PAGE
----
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Trust me, I fully appreciate and marvel at a beautifully decorated ballroom. I even attempt to match the tuxedo vest I wear the night of the event to the decor. But putting it all together – me actually getting involved with the decoration theme or process – is akin to allowing a bull wander around in a china shop.

However, with that said, I do inform clients there are some decorating basics they should follow for fundraising auctions.

I will go into detail in a minute – but here are three decorating basics all Event Chairs should adhere to:

1)               Never use tall centerpieces

2)               Don’t overspend on decorations

3)               The decorations should make a statement about the mission

Let’s begin with the subject of tall centerpieces. They may look great on a table but they interfere with the patrons seeing the auctioneer and/or the auctioneer seeing the patrons.

Wine Fest 2010 222

Audience analysis, a term I use on a regular basis and one of the keys of my success, is hinged upon my ability to closely observe the faces of the bidders and potential bidders. Due to this clear vision path I often know in advance when a person is going to bid or bid again long before they raise their paddle.

In addition, there is nothing more frustrating to a bidder than to raise their hand or bid paddle and then not being seen by the auctioneer or their ringman due to a centerpiece blocking their view. So keep centerpieces low.

Another important basic is: Don’t overspend on decorations. In my 20 years experience I’ve discovered the portion of the event budget that most often goes over budget is the decorating allowance. Too often the decorating committee gets carried away with hosting a lavish party and forgetting the purpose of the gala is to raise money – not waste it.

Decorations can: Set a nice tone for an event – Can make the attendees feel welcome – And make for great photo opportunities.  But they seldom add significantly to the bottom line. Besides, you don’t want your guests to feel as if their donations from the previous year were being used wastefully on unnecessary and extravagant decorations.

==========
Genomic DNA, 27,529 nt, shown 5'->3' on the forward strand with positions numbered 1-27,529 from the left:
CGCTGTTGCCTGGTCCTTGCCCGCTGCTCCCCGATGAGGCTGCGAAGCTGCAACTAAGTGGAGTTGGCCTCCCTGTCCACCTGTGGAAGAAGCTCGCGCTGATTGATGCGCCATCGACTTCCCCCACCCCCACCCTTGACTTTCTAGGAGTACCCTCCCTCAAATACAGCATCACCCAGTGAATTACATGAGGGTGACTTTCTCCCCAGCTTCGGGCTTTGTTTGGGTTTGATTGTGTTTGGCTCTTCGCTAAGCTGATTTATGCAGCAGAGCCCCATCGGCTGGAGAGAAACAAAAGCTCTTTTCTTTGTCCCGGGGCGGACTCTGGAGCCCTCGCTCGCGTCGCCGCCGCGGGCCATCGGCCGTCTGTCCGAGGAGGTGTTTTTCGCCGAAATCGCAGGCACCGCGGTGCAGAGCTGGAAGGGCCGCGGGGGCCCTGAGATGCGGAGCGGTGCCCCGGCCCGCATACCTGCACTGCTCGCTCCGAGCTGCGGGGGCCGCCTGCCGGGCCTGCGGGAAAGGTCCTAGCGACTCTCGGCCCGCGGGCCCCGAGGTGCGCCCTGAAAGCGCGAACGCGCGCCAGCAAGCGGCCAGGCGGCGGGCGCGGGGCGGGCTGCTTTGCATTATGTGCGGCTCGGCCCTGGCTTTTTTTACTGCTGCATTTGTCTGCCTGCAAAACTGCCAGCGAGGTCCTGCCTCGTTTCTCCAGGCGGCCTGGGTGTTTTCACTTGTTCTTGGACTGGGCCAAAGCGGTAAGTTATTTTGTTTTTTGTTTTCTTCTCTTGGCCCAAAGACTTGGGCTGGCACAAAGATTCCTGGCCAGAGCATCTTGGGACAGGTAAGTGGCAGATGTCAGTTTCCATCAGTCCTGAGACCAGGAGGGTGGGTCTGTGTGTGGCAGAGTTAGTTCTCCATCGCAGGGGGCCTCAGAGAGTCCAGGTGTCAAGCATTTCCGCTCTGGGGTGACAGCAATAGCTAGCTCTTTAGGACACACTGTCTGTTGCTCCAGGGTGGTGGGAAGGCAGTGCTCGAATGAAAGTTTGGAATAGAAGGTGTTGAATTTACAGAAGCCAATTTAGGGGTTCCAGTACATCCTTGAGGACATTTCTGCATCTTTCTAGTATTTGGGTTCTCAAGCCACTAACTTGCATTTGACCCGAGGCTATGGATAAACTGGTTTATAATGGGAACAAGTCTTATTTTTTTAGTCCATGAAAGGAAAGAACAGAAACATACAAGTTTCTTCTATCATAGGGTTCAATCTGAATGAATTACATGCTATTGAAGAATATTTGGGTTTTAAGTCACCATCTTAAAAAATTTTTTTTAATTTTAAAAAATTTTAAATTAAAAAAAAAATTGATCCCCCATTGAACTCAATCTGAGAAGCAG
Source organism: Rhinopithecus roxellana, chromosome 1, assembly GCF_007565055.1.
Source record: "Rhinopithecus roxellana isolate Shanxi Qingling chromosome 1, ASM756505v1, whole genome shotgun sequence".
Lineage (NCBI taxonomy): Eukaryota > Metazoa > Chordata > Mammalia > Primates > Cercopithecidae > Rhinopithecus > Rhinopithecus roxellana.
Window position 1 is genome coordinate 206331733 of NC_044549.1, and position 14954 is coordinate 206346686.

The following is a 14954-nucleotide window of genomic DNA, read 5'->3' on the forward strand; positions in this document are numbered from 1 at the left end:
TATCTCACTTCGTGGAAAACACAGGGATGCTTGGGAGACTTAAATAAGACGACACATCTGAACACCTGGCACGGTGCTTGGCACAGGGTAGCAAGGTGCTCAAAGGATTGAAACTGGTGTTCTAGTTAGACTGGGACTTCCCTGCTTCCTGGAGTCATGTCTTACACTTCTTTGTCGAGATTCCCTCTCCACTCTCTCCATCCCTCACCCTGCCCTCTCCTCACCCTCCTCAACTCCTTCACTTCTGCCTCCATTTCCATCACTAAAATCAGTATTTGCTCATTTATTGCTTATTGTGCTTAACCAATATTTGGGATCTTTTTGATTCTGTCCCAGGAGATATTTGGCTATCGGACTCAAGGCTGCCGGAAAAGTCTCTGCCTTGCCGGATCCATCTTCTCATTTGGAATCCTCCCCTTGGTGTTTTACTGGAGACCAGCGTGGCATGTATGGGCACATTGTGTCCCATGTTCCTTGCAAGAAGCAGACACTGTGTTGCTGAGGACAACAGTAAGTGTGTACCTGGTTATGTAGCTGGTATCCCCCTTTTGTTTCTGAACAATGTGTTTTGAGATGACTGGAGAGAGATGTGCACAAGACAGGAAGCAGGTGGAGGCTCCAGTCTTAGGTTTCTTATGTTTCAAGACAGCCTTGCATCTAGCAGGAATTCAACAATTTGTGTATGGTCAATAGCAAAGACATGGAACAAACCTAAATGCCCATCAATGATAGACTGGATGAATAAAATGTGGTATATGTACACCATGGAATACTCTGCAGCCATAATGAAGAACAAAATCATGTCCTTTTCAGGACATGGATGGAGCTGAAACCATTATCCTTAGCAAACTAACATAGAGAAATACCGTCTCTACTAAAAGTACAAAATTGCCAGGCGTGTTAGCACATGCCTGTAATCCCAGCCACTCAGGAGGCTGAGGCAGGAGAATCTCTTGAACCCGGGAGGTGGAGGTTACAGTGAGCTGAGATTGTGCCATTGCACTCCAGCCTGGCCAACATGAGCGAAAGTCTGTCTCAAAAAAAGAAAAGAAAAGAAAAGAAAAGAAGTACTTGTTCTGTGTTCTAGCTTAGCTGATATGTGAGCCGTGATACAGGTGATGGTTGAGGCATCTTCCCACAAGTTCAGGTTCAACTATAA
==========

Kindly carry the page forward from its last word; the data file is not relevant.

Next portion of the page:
And finally, the decorations should enhance the event by helping to permeate the mission of the charity whenever possible. For instance, if your mission is to supply needed educational tools to school children then decorate the tables with educational manipulatives that are age appropriate for the children you’re trying to serve.

If your mission is to feed the needy, than use strategically placed canned goods and other packaged food items – that can also be used after the event to nourish the hungry – on the tables as decorations. Donors will love the fact that you are getting double duty from the decorations, therefore stretching their donation dollars.

In my next Blog I will talk about how “Uplighting” at an event also plays a key role in setting the mood and can be an integral part of the decor.

 

 

Thanks For A Record-Setting Year

Posted by Scott On March 6th

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At the time this Blog is being written I’m in the midst of my busiest time of year – those dates between early January and mid-April when many major fundraising events are held.

But, as 2014 begins to unfold I need to take a few minutes to reflect back on 2013 – because – what an incredible year it’s been.

When I began my career as a Professional Benefit Auctioneer some 20 years ago my number one goal was to help families in need – especially children. I thought then – if I could assist charities, schools and organizations raise several hundred thousand dollars a year – the world would be a better place.